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SR-A ligand and M-CSF dynamically regulate SR-A expression and function in primary macrophages via p38 MAPK activation.

Nikolic D, Calderon L, Du L, Post SR - BMC Immunol. (2011)

Bottom Line: These changes are associated with altered SR-A expression in macrophages; however, the intracellular signal pathways involved and the extent to which SR-A ligands regulate SR-A expression are not well defined.These results demonstrate that in resident macrophages SR-A expression and function can be dynamically regulated by changes in the macrophage microenvironment that are typical of inflammatory processes.In particular, our results indicate a previously unrecognized role for ligand binding to SR-A in up-regulating SR-A expression and activating p38 MAPK.

View Article: PubMed Central - HTML - PubMed

Affiliation: Department of Pathology, University of Arkansas for Medical Sciences, Little Rock, Arkansas 72205, USA.

ABSTRACT

Background: Inflammation is characterized by dynamic changes in the expression of cytokines, such as M-CSF, and modifications of lipids and proteins that result in the formation of ligands for Class A Scavenger Receptors (SR-A). These changes are associated with altered SR-A expression in macrophages; however, the intracellular signal pathways involved and the extent to which SR-A ligands regulate SR-A expression are not well defined. To address these questions, SR-A expression and function were examined in resident mouse peritoneal macrophages incubated with M-CSF or the selective SR-A ligand acetylated-LDL (AcLDL).

Results: M-CSF increased SR-A expression and function, and required the specific activation of p38 MAPK, but not ERK1/2 or JNK. Increased SR-A expression and function returned to basal levels 72 hours after removing M-CSF. We next determined whether prolonged incubation of macrophages with SR-A ligand alters SR-A expression. In contrast to most receptors, which are down-regulated by chronic exposure to ligand, SR-A expression was reversibly increased by incubating macrophages with AcLDL. AcLDL activated p38 in wild-type macrophages but not in SR-A-/- macrophages, and p38 activation was specifically required for AcLDL-induced SR-A expression.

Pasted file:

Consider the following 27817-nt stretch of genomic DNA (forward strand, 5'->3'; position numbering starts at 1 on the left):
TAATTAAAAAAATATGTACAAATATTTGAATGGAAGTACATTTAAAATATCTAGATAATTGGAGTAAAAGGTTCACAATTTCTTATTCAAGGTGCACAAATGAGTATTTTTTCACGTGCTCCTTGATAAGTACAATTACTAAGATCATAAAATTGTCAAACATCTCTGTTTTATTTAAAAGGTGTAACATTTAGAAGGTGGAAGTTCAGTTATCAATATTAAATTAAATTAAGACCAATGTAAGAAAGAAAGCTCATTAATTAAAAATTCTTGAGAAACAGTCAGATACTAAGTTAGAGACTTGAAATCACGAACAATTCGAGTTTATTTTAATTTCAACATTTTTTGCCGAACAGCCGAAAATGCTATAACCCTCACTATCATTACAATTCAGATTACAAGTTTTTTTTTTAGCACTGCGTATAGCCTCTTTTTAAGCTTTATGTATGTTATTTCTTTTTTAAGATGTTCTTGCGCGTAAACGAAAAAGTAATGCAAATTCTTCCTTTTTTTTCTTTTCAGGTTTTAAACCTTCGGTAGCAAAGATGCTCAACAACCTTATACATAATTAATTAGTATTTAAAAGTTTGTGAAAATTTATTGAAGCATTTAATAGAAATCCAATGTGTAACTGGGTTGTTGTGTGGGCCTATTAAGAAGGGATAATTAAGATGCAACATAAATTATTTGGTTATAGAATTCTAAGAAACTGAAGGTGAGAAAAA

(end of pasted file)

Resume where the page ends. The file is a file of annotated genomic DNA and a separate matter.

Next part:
Conclusions: These results demonstrate that in resident macrophages SR-A expression and function can be dynamically regulated by changes in the macrophage microenvironment that are typical of inflammatory processes. In particular, our results indicate a previously unrecognized role for ligand binding to SR-A in up-regulating SR-A expression and activating p38 MAPK. In this way, SR-A may modulate inflammatory responses by enhancing macrophage uptake of modified protein/lipid, bacteria, and cell debris; and by regulating the production of inflammatory cytokines, growth factors, and proteolytic enzymes.

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M-CSF-stimulates SR-A expression by upregulating SR-A mRNA and protein synthesis which requires p38 MAPK activation. (A) MPM were incubated with or without M-CSF (25 ng/ml) for 10 min at 37°C. Cells were then lysed with MBST/OG buffer and phosphorylation of MAPK quantified by immunobloting. The results from a single experiment are shown and are representative of at least four separate experiments. (B) MPM were treated as indicated with specific inhibitors of p38 [SB203580 (10 μM)], JNK [SP600125 (20 μM)] or ERK1/2 [PD98059 (10 μM)] for 20 minutes at 37°C. Cells were then treated with or without M-CSF (25 ng/ml) for 24 hrs at 37°C and SR-A protein quantified by immunoblotting. Data represent the mean ± SEM from at least three independent experiments.* denotes significant difference (p < 0.05) from untreated control value (ANOVA with Dunnett's multiple comparison). (C) MPM were treated with specific inhibitors of p38 [SB203580 (10 μM)], JNK [SP600125 (20 μM)] or ERK1/2 [PD98059 (10 μM)] for 20 minutes at 37°C, and then incubated with M-CSF (25 ng/ml) for 24 hrs. SR-A-specific macrophage association was quantified by flow cytometry as described in Materials and Methods. Data represent the mean ± SEM from at least three separate experiments. * denotes significant difference (p < 0.05) from M-CSF treated control value (ANOVA with Dunnett's multiple comparison).